The analysis of the ink is important because it could demonstrate that the ink used to write on the Temple Scroll may also have been produced with water from the Dead Sea. And while this still leaves open the possibility that both the inks and parchment were produced at Dead Sea industrial installations and exported to other areas (for instance, Jerusalem), the preponderance of evidence (animals at Qumran, inkwells at Qumran, scrolls in caves near Qumran) would seem to support the continued suggestion that at least some of the Dead Sea Scrolls were produced at Qumran.

While this research does not prove that the Temple Scroll was penned at Qumran, we can conclude that there were viable industrial installations and activities taking place near the Dead Sea. And while we do not yet know the full extent of the industrial activity in the Dead Sea region, the fact that many of these industrial activities such as date palm cultivation, animal husbandry, parchment curing, and ink production can all be shown to have been practiced on the northwest shore of the Dead Sea in the late Second Temple period supports the suggestion that small groups of people could have lived and even prospered, leading self-sustaining lives in that region.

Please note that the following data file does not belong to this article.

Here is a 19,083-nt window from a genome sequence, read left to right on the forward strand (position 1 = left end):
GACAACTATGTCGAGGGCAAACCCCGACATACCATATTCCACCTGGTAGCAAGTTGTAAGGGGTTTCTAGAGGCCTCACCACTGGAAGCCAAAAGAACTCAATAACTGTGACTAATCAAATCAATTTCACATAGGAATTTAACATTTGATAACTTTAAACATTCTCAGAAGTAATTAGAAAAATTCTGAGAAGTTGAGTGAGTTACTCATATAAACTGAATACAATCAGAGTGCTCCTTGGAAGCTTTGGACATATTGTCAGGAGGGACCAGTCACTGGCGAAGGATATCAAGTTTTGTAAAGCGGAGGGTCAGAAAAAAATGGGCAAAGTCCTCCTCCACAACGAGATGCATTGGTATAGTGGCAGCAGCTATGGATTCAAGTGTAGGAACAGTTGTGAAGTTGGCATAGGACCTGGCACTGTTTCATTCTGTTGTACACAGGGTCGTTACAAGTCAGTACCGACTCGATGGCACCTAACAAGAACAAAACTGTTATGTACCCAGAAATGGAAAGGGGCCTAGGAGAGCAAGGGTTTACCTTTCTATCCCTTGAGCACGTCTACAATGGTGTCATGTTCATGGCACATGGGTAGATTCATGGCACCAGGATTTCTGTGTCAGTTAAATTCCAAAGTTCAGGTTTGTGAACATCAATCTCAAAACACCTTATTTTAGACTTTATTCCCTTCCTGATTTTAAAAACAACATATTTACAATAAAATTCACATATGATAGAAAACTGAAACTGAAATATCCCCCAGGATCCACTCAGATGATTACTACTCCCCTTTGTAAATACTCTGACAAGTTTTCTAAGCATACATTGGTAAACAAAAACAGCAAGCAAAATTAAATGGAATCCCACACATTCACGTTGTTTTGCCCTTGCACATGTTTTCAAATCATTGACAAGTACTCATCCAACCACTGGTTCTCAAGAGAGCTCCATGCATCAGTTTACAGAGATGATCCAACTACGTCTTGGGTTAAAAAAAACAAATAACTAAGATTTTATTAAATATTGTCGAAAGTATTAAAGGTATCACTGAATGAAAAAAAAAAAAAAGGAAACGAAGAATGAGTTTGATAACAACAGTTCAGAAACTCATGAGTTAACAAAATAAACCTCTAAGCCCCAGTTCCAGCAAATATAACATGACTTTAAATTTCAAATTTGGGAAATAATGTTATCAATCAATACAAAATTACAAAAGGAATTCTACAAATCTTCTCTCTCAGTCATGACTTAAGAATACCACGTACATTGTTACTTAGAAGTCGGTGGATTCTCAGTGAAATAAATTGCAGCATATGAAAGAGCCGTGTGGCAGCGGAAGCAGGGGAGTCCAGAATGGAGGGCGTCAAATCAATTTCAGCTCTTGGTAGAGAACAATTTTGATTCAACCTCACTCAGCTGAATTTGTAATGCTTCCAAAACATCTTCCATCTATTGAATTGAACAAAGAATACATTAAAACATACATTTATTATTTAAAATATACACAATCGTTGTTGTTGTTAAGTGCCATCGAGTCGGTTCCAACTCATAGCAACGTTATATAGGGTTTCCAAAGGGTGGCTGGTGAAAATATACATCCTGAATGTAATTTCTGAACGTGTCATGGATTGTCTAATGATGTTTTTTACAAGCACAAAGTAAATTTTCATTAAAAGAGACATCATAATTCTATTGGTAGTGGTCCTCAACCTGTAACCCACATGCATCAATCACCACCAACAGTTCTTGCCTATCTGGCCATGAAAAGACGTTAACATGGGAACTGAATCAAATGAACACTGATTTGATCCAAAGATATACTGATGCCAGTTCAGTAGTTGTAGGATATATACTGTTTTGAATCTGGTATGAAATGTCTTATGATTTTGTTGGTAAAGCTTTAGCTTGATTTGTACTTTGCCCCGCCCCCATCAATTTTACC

Did the Essenes (or some other Jewish sect or sects like them) write the Dead Sea Scrolls (or at least some of them) at Qumran? From a purely archaeological perspective, we still don’t know. But, all of the elements necessary for scroll production appear to be present there.

owen jarus interviews dr. robert cargill on virtual qumran

A Reconstructed Locus 30 Scriptorium at Qumran

A Reconstructed Locus 30 "Scriptorium" at Qumran

journalist owen jarus interviewed me a few weeks ago and has posted his interview entitled “exclusive interview: dr. robert cargill on virtual reality qumran” on the website. mr. jarus did perhaps the best job i’ve seen at relaying the technological theory behind the digital archaeological reconstruction process. i also appreciated his professional tone, moderation, and fairness, which is especially welcome in academic issues surrounding qumran archaeology.